A big-shot millionaire being hustled off to prison tends to release a gut-rush of satisfaction among the public. For once, justice nabbed the rich criminal; coddling didn't prevail.

Some of this sentiment surrounds the case of Paul Thayer, the former board chairman of LTV Corp. and a deputy defense secretary who was sentenced in Washington on May 8 to four years in prison and fined $5,000.

Thayer's crime was obstructing justice. He and another defendant, Billy Bob Harris, a Dallas stockbroker, pleaded guilty to lying to federal investigators about their stock tips and insider trading. Thayer, the board chairman turned schemer, had a big mouth and, he claimed, a bigger heart. He spread confidential word among select friends on pending stock deals and the killings to be made. None of the $3 million in realized profits, Thayer said, went into his own already deep pockets.

The federal judge in this case -- Charles Richey -- said at sentencing time that the integrity and credibility of the judicial system were at stake: To uphold the system's honor, "We must treat people equally."

That sounds fair enough, except the question is still unanswered: What does caging a man have to do with the court's integrity and credibility? Instead of treating Thayer equally with the ordinary offender -- who is disproportionately poor, minority and unconnected -- why not give them both the equal opportunity for punishments other than prison?

Judges are torn between sentencing criminals to negative punishment or positive punishment. The pressure on Judge Richey was created in part by the publicity surrounding the case. Thayer was a big fish and the public was looking to see if still again a wiggling off the hook would occur. Some 60 friends of Thayer -- from Gerald Ford and Barry Goldwater to the chairman of the joint chiefs of staff -- had written to the court to say that because the defendant was a patriot, hard worker and all-around swell fellow he should be spared a prison stretch.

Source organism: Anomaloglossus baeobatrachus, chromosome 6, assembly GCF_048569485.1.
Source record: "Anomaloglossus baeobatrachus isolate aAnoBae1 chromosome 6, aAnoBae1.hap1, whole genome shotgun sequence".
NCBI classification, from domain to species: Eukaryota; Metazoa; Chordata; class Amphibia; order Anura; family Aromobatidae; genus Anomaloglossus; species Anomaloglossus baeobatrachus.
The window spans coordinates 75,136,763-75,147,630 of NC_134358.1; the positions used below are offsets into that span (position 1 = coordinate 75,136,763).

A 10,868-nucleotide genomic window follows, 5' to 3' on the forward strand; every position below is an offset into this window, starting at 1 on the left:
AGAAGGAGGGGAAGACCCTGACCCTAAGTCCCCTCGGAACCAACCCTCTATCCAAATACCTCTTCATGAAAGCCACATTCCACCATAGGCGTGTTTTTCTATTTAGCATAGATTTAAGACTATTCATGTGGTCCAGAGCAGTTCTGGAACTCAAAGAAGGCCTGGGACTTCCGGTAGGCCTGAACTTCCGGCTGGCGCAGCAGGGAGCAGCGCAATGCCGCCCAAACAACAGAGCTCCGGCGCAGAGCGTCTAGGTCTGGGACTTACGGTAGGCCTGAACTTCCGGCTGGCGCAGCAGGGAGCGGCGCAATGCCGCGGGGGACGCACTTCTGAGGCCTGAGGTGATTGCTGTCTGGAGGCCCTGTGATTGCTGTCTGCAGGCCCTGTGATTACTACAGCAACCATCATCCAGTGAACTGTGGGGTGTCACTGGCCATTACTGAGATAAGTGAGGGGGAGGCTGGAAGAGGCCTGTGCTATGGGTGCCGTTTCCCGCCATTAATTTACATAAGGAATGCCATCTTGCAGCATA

The effect was to put the judge's judiciousness on trial. Would he be another of those turn-'em-loose judges? Would he deal in double-standard justice by which the poor get sent to prison but the rich don't?

A judge with imagination and grit would have resisted the easy out of prison and, instead, punished Thayer in other -- more effective -- ways. In addition to the letters from Thayer's powerful chums, Judge Richey also had been approached by another group, the National Center on Institutions and Alternatives. This is an Alexandria-based organization that sees prisons as the last resort for punishment, not the first. It, too, wants criminals to be treated equally -- as human beings, not beasts to be caged in hellholes. Prison systems in 31 states have been ruled unconstitutional.

The center had submitted to the court a detailed proposal that had as a sentencing option the placement of Thayer with a Dallas group called the Center for Nonprofit Management. He would have worked 40 hours a week for as long as the court ordered to develop the planning, management and marketing skills of the center's clients: halfway houses, arts groups, day-care operations. "He could have made a contribution that was needed," said Robert Weiss, the director of the Dallas group.

To the make-'em-suffer school of penology, such a sentence smacks of cushiness. This is where enlightened judges come in -- to explain to the public the obvious. There is, first, the waste of up to $25,000 or $30,000 a year in some states to incarcerate a criminal. The other waste -- the talents and energies of prisoners -- is also a massive squandering.

As many as 70 percent of the inmates in federal institutions are nonviolent criminals: embezzlers, forgers, tax cheats. Large numbers have skills that go wasted in prison. Instead of five years of doing nothing, why not five years -- or double it to 10 -- of teaching reading and writing to the illiterate, or painting the houses of the elderly poor, or collecting food for the soup kitchens?

Those are among the alternative sentences that some progressive judges have been imposing. The National Center on Institutions and Alternatives tells of a recent survey that involved 100 random sample cases in which criminals -- white-collar and street -- were punished by means other than prison. Ninety-five percent did not commit a second crime, a rate well above that of former inmates.

The U.S. attorney who sought imprisonment for Thayer praised Richey's decision by saying that the sentence will "send an important message" to business people. This is the deterrence argument, long repeated. If prisons deterred, America would have one of the world's lowest crime rates.